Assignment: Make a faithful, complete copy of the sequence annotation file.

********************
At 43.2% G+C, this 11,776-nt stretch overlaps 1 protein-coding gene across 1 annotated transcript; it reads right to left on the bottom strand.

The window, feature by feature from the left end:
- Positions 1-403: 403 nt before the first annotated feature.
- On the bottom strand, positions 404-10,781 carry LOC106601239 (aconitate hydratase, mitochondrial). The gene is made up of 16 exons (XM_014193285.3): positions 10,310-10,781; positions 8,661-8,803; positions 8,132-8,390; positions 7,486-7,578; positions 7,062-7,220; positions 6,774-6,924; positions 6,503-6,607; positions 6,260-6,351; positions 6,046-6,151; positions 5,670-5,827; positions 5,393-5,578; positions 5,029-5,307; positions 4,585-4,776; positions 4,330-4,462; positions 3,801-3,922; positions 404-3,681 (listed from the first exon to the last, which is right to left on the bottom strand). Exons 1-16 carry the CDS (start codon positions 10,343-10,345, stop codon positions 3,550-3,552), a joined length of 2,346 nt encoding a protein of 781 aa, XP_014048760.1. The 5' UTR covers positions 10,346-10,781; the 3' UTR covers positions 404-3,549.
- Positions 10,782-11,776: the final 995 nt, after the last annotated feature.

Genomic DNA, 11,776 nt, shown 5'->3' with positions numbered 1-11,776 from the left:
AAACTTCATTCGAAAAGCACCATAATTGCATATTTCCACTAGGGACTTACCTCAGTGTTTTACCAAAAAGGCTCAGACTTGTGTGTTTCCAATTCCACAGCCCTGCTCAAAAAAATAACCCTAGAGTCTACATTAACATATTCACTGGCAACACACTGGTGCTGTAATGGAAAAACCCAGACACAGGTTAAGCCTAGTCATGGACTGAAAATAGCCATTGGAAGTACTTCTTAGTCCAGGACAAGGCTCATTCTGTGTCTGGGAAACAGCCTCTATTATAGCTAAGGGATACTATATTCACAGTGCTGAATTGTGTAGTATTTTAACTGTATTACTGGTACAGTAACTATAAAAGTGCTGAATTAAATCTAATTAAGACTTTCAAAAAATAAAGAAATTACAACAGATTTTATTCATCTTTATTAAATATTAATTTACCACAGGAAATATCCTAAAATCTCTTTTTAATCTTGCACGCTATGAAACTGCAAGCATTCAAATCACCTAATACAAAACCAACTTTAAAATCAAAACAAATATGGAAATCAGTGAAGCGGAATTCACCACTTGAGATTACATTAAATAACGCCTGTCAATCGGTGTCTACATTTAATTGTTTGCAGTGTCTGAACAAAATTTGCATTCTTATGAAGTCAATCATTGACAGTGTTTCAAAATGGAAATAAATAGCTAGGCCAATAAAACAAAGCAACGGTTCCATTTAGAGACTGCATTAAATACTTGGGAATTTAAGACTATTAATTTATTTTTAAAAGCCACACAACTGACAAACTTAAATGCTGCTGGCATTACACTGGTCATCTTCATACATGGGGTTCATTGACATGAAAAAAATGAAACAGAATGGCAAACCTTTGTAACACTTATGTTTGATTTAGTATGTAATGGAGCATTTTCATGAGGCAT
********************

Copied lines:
At 43.2% G+C, this 11,776-nt stretch overlaps 1 protein-coding gene across 1 annotated transcript; it reads right to left on the bottom strand.

The window, feature by feature from the left end:
- Positions 1-403: 403 nt before the first annotated feature.
- On the bottom strand, positions 404-10,781 carry LOC106601239 (aconitate hydratase, mitochondrial). The gene is made up of 16 exons (XM_014193285.3): positions 10,310-10,781; positions 8,661-8,803; positions 8,132-8,390; positions 7,486-7,578; positions 7,062-7,220; positions 6,774-6,924; positions 6,503-6,607; positions 6,260-6,351; positions 6,046-6,151; positions 5,670-5,827; positions 5,393-5,578; positions 5,029-5,307; positions 4,585-4,776; positions 4,330-4,462; positions 3,801-3,922; positions 404-3,681 (listed from the first exon to the last, which is right to left on the bottom strand). Exons 1-16 carry the CDS (start codon positions 10,343-10,345, stop codon positions 3,550-3,552), a joined length of 2,346 nt encoding a protein of 781 aa, XP_014048760.1. The 5' UTR covers positions 10,346-10,781; the 3' UTR covers positions 404-3,549.
- Positions 10,782-11,776: the final 995 nt, after the last annotated feature.

Genomic DNA, 11,776 nt, shown 5'->3' with positions numbered 1-11,776 from the left:
AAACTTCATTCGAAAAGCACCATAATTGCATATTTCCACTAGGGACTTACCTCAGTGTTTTACCAAAAAGGCTCAGACTTGTGTGTTTCCAATTCCACAGCCCTGCTCAAAAAAATAACCCTAGAGTCTACATTAACATATTCACTGGCAACACACTGGTGCTGTAATGGAAAAACCCAGACACAGGTTAAGCCTAGTCATGGACTGAAAATAGCCATTGGAAGTACTTCTTAGTCCAGGACAAGGCTCATTCTGTGTCTGGGAAACAGCCTCTATTATAGCTAAGGGATACTATATTCACAGTGCTGAATTGTGTAGTATTTTAACTGTATTACTGGTACAGTAACTATAAAAGTGCTGAATTAAATCTAATTAAGACTTTCAAAAAATAAAGAAATTACAACAGATTTTATTCATCTTTATTAAATATTAATTTACCACAGGAAATATCCTAAAATCTCTTTTTAATCTTGCACGCTATGAAACTGCAAGCATTCAAATCACCTAATACAAAACCAACTTTAAAATCAAAACAAATATGGAAATCAGTGAAGCGGAATTCACCACTTGAGATTACATTAAATAACGCCTGTCAATCGGTGTCTACATTTAATTGTTTGCAGTGTCTGAACAAAATTTGCATTCTTATGAAGTCAATCATTGACAGTGTTTCAAAATGGAAATAAATAGCTAGGCCAATAAAACAAAGCAACGGTTCCATTTAGAGACTGCATTAAATACTTGGGAATTTAAGACTATTAATTTATTTTTAAAAGCCACACAACTGACAAACTTAAATGCTGCTGGCATTACACTGGTCATCTTCATACATGGGGTTCATTGACATGAAAAAAATGAAACAGAATGGCAAACCTTTGTAACACTTATGTTTGATTTAGTATGTAATGGAGCATTTTCATGAGGCAT